Obama gets involved in last-ditch push for Zika funding

Barack Obama, Phone, Call
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President Obama this week has personally lobbied leaders in Congress over funding for the fight against the Zika virus.

Obama has spoken with Senate Majority Leader Mitch McConnell (R-Ky.) as well as top Senate Democrats over the “past few days,” White House homeland security adviser Amy Pope told reporters Thursday.

The White House is aggressively ramping up pressure on GOP leaders to approve Zika money before Congress departs for its seven-week summer recess.

The Senate has just six legislative days left in session before September. But McConnell has said he will only allow a vote on the GOP’s Zika funding package that the White House has threatened to veto.

“We tried passing Zika funding and will try again,” McConnell spokesman Don Stewart wrote in an email. “That’s not a McConnell choice, that’s the rules.”

That $1.1 billion bill — which uses funding from ObamaCare and targets Planned Parenthood — passed the House along party lines last month but was blocked in the Senate.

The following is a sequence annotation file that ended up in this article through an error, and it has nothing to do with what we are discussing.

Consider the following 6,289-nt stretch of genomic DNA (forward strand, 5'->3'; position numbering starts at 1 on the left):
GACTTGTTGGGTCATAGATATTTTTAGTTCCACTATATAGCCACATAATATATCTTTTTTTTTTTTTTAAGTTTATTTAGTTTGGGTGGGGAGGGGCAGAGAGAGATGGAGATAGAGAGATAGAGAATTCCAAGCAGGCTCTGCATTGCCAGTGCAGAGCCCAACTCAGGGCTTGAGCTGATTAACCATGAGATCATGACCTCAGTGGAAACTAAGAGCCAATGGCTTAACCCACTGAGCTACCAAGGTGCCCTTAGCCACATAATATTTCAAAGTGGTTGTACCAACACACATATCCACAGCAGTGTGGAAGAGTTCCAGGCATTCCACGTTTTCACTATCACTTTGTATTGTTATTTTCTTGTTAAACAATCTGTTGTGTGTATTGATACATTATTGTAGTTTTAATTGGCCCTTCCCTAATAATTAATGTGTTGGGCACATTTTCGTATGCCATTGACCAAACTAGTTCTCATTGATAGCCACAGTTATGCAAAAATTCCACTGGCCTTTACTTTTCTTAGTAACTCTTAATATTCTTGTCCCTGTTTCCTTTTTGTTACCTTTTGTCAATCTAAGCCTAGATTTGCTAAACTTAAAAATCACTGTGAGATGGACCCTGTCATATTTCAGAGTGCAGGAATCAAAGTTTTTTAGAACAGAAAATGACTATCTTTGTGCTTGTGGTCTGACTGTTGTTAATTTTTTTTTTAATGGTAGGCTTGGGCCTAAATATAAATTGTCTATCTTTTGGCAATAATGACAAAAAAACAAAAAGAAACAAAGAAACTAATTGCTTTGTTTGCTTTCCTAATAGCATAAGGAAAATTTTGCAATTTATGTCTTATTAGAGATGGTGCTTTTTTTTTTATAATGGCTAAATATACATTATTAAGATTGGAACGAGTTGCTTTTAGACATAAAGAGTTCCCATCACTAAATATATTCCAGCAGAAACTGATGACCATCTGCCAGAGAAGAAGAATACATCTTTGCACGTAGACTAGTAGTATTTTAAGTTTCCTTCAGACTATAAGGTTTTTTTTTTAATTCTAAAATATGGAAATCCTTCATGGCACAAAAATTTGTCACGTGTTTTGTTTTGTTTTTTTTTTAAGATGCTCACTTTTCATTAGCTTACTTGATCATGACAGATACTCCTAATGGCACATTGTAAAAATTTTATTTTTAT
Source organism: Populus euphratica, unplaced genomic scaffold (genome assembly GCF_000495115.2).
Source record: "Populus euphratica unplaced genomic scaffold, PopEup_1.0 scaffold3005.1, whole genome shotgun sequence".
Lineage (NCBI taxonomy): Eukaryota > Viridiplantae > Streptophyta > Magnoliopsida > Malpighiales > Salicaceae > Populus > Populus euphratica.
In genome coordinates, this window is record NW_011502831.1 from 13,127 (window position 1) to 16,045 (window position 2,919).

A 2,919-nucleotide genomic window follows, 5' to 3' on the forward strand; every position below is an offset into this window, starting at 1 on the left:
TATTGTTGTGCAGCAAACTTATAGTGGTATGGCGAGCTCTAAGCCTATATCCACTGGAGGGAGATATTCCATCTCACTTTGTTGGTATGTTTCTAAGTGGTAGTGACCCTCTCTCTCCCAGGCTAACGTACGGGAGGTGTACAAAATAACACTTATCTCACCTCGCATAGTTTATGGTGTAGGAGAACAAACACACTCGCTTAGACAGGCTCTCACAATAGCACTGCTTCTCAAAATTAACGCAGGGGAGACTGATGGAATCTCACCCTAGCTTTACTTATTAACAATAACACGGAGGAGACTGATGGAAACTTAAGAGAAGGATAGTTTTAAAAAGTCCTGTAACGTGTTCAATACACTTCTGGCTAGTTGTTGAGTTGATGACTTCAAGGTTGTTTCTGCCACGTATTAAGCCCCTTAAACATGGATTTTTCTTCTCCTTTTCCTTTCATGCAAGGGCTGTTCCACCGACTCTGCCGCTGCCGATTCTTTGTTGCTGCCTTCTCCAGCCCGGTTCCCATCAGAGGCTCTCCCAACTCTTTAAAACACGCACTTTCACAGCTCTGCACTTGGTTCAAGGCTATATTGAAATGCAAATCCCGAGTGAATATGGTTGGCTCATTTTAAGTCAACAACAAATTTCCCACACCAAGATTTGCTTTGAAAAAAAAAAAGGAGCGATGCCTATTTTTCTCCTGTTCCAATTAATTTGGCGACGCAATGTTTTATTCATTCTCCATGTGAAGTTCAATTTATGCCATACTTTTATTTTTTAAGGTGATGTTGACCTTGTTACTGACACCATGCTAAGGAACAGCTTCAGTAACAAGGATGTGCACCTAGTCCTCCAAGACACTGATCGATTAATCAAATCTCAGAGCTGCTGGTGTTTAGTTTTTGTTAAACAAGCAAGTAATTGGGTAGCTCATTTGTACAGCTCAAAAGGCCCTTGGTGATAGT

Democrats are now pushing for McConnell to hold a vote on an earlier, compromise version of the $1.1 billion bill, which was the results of weeks of bipartisan negotiations.

McConnell’s office argues they cannot make changes to the House-passed bill without starting from scratch because it’s part of a conference report.

“We have made clear that we support the bipartisan efforts to get a bill to the president’s desk,” Pope said. “We believe the leader has the responsibility to do that, to get something that has bipartisan support and can be passed through both the Senate and the House.”

That compromise bill, which contains emergency funding that is not offset, would be all but doomed in the House, where conservatives have railed against new spending.

The White House stepped up its calls for that bill in a 40-minute press briefing Thursday with Democratic lawmakers, including the No. 3 Senate Democrat Charles Schumer (N.Y.) and public health leaders.

“We have one week, and Republican leaders have no plans to get a bill passed,” Schumer said. “Leader McConnell is the leader, he can’t just put up a bill that fails when we have an emergency.”

Centers for Disease Control and Prevention Director Tom Frieden, who has been frequently meeting with lawmakers to press for funding, specifically said the lack of funding is slowing efforts to improve diagnostic tests, launch new studies and invest in vaccine development.

“It’s frankly difficult to navigate with so many unknowns,” Frieden said.

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